If you need the police to show up at your home, they need a vehicle to get there. Want the public works department to fix a water line break or repair a pothole? They need vehicles to get there.
Kyle, Texas — The city of Kyle also has vehicles for parks and maintenance staff, engineering and building inspectors; more than 50 in all.
Yet purchasing and maintaining a fleet of city vehicles gets expensive. That’s why the City of Kyle is rolling out a pilot program with Enterprise to test out whether leasing vehicles is a more cost-effective way to operate our fleet. Kyle City Council approved the pilot program at its October 17 meeting.
“More than 40 percent of our fleet is more than 10 years old,” Assistant City Manager James Earp said. “As with any vehicle, the older it gets, the more likely it will need repairs beyond routine maintenance.”
Those repairs are often more expensive, such as replacing major components that have a lot of wear and tear.
Earp said a variety of factors led the city to consider using Enterprise for a pilot program, including reducing the expense of fleet maintenance as well as reducing the downtime when vehicles are being repaired.
He said police vehicles, which have some of the hardest usages of all city vehicles, were frequently in one of the repair shops around Kyle. In years past in an effort to save money, a police employee would sometimes change the oil in the parking lot.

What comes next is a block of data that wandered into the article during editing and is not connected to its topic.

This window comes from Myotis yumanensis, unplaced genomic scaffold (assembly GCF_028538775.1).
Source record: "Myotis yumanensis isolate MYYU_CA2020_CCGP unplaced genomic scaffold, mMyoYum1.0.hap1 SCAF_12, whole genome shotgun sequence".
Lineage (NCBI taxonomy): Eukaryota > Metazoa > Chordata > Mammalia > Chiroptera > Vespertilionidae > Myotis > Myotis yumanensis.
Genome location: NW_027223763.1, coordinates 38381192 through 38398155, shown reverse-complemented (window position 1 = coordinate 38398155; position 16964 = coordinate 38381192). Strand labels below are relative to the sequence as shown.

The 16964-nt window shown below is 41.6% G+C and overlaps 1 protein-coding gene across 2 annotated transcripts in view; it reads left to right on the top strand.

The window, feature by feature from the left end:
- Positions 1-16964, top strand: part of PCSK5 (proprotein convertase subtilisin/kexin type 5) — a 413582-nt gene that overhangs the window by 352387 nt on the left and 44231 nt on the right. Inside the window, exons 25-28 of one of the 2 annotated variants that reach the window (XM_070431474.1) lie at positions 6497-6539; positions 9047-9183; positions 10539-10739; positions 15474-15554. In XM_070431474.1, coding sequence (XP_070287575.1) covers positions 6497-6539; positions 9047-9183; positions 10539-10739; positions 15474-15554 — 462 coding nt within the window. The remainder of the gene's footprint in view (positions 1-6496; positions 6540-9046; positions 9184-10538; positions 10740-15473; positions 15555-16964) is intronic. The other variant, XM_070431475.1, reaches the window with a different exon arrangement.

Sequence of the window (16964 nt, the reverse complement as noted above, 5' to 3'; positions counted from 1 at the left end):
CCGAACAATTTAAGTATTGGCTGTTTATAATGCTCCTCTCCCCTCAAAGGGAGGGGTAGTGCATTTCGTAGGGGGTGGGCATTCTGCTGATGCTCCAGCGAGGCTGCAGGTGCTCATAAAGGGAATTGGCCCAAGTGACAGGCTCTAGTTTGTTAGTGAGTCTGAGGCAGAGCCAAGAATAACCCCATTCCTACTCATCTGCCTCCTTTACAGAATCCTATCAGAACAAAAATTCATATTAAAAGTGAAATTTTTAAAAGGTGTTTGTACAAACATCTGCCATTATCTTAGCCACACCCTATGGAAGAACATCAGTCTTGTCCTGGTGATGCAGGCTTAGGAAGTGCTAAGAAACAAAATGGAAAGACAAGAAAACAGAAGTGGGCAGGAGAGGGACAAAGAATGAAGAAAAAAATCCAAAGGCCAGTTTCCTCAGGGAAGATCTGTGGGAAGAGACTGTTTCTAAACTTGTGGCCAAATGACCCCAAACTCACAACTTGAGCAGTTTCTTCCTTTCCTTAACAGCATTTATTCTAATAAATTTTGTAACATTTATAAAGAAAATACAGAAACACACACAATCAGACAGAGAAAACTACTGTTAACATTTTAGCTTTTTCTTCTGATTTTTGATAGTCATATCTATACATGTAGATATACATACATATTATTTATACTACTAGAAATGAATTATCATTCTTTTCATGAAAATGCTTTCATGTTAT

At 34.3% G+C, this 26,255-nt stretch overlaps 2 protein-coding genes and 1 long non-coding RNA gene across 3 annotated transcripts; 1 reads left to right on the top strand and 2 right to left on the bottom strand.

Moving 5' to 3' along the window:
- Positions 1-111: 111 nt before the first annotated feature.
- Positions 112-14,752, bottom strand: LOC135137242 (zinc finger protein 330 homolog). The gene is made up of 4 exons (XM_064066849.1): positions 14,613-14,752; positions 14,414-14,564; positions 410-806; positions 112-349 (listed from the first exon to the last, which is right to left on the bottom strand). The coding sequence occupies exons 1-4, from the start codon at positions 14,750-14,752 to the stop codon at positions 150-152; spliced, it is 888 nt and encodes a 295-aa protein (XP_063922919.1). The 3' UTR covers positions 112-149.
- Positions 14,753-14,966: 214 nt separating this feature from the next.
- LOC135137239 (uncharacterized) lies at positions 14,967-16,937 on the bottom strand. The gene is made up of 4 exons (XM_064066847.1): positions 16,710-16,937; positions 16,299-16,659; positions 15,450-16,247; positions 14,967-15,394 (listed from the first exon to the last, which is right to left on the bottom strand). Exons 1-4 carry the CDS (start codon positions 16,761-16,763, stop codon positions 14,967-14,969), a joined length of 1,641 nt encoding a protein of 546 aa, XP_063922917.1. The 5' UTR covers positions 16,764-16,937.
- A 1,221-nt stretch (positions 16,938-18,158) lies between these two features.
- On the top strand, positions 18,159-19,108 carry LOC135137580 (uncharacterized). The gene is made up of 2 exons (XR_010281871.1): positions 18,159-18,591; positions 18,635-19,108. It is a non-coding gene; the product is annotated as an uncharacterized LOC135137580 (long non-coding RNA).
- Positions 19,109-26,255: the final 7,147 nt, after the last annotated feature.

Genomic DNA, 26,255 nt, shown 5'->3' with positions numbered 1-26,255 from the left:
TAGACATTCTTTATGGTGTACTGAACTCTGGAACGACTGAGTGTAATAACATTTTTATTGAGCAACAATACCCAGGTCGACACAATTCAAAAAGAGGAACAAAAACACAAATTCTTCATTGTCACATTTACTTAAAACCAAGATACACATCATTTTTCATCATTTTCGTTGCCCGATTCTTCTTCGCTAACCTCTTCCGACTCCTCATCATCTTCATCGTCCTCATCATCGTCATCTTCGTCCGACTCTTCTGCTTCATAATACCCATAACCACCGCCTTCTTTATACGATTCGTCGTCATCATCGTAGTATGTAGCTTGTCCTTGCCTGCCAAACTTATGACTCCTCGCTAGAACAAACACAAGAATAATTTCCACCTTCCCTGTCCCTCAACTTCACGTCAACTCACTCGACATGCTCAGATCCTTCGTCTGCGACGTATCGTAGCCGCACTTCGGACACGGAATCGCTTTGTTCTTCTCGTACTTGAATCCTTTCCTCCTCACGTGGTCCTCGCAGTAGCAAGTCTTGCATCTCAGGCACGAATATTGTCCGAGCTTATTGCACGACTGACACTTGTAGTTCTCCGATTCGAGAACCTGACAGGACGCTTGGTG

“We believe Enterprise can help us by keeping costs lower and out of commission times down.”
Under the fleet pilot program, Kirby Watson of Enterprise said the city could see a 79 percent repair cost reduction.
“We have a $33.88 maintenance package that is guaranteed under this program,” he said.
He added that with city vehicles being replaced every five years, rather than keeping them for 10 or more, the resale values would be higher.
Another perk in the Enterprise pilot is that if city staff purchase gas at any Exxon/Mobile station, they can save $.05 per gallon.
Earp said while the sales pitch sounds good, he wants a proof of concept.
“We want to ensure this kind of fleet program will benefit taxpayers in the long run,” he said. “I anticipate reviewing the numbers next summer during the 2018-19 budget cycle.”
Earp added that continuing with Enterprise would only make sense if the cost savings and downtime reduction are significant.
“Our goals are to cut a sizeable piece of fleet maintenance costs out of our annual budget and keep more vehicles on the road in good working condition,” he said.